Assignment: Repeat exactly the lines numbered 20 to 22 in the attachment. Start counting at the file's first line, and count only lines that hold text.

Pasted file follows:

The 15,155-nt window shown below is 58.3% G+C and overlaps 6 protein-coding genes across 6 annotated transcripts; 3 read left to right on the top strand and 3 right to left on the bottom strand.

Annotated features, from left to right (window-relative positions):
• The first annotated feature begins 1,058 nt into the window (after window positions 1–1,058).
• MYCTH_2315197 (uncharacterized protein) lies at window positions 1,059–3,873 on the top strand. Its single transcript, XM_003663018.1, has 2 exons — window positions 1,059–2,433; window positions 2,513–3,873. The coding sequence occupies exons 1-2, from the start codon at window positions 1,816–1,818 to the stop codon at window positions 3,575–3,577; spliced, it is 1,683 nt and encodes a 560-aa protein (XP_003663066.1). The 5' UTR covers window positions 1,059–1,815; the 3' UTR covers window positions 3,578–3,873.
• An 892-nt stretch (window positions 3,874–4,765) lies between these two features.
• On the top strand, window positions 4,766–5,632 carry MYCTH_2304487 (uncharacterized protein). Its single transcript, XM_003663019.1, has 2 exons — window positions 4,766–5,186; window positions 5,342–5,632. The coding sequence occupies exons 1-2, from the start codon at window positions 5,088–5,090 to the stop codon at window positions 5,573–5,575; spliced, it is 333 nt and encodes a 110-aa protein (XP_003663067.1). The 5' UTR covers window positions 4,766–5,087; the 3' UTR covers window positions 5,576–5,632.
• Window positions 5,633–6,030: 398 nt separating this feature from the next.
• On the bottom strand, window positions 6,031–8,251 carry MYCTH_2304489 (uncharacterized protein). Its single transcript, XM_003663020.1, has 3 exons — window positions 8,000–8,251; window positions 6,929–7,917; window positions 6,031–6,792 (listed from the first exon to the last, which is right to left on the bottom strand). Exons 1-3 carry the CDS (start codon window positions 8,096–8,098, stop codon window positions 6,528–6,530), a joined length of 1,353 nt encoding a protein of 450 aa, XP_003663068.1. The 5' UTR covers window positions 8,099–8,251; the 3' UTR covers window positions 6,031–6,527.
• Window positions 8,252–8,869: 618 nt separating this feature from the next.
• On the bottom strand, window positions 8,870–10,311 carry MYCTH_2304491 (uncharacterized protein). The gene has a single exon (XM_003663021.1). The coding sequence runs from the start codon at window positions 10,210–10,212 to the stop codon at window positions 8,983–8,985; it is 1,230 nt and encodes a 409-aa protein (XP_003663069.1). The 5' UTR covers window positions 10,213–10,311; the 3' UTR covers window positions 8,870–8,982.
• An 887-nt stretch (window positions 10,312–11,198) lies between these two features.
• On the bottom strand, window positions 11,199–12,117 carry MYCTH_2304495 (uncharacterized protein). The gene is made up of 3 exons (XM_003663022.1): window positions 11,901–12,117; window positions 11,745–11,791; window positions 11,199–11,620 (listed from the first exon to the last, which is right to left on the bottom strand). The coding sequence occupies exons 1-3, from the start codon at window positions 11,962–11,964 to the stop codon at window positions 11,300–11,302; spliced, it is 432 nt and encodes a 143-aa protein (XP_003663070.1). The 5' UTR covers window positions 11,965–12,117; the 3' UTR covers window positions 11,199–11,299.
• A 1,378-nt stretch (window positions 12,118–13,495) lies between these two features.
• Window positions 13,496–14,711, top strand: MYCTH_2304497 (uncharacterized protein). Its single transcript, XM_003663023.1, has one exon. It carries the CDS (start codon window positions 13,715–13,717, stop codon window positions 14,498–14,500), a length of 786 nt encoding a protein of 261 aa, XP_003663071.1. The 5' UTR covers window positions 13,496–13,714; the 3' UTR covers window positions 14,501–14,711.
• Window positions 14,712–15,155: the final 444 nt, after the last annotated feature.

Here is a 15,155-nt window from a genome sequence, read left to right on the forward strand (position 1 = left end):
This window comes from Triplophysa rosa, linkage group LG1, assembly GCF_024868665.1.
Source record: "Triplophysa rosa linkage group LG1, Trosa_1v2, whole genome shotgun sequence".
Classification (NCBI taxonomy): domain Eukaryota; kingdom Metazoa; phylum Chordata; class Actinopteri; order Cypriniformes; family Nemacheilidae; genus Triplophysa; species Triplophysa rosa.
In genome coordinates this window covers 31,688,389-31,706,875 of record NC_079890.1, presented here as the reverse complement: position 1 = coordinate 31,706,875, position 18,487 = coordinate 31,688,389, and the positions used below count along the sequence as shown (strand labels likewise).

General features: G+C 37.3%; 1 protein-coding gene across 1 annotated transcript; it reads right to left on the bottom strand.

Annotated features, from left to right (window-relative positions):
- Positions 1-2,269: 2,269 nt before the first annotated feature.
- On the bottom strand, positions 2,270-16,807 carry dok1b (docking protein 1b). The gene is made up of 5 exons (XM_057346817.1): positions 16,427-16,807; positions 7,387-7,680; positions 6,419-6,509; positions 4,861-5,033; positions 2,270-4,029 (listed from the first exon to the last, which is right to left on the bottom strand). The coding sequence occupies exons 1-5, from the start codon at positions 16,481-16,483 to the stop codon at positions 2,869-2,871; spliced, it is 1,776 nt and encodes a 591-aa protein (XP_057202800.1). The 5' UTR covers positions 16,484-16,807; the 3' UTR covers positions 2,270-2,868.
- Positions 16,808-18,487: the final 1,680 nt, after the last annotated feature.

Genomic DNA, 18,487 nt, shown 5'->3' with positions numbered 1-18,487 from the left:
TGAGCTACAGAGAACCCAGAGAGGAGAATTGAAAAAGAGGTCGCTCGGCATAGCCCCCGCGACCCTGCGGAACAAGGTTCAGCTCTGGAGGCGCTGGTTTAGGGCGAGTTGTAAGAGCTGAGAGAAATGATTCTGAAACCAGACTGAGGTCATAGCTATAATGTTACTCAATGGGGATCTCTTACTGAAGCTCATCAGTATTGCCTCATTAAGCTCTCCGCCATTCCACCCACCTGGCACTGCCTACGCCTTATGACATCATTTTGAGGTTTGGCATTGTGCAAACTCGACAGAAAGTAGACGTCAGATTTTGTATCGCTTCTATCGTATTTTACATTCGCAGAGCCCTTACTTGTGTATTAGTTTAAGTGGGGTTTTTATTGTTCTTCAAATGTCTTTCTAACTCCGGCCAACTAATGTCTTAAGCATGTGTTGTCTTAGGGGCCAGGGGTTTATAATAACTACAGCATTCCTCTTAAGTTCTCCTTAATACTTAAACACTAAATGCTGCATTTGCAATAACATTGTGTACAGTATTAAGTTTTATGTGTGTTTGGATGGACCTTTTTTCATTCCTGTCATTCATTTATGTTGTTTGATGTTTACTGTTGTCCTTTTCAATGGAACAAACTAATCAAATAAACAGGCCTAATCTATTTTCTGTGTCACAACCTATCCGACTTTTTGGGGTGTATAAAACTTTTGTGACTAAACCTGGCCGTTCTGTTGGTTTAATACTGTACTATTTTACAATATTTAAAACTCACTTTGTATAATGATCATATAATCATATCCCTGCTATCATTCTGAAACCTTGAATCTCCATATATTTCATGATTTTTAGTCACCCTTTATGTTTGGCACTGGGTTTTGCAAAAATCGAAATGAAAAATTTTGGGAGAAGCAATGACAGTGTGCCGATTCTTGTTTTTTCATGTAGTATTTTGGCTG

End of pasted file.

In genome coordinates this window covers 31,688,389-31,706,875 of record NC_079890.1, presented here as the reverse complement: position 1 = coordinate 31,706,875, position 18,487 = coordinate 31,688,389, and the positions used below count along the sequence as shown (strand labels likewise).

General features: G+C 37.3%; 1 protein-coding gene across 1 annotated transcript; it reads right to left on the bottom strand.

Annotated features, from left to right (window-relative positions):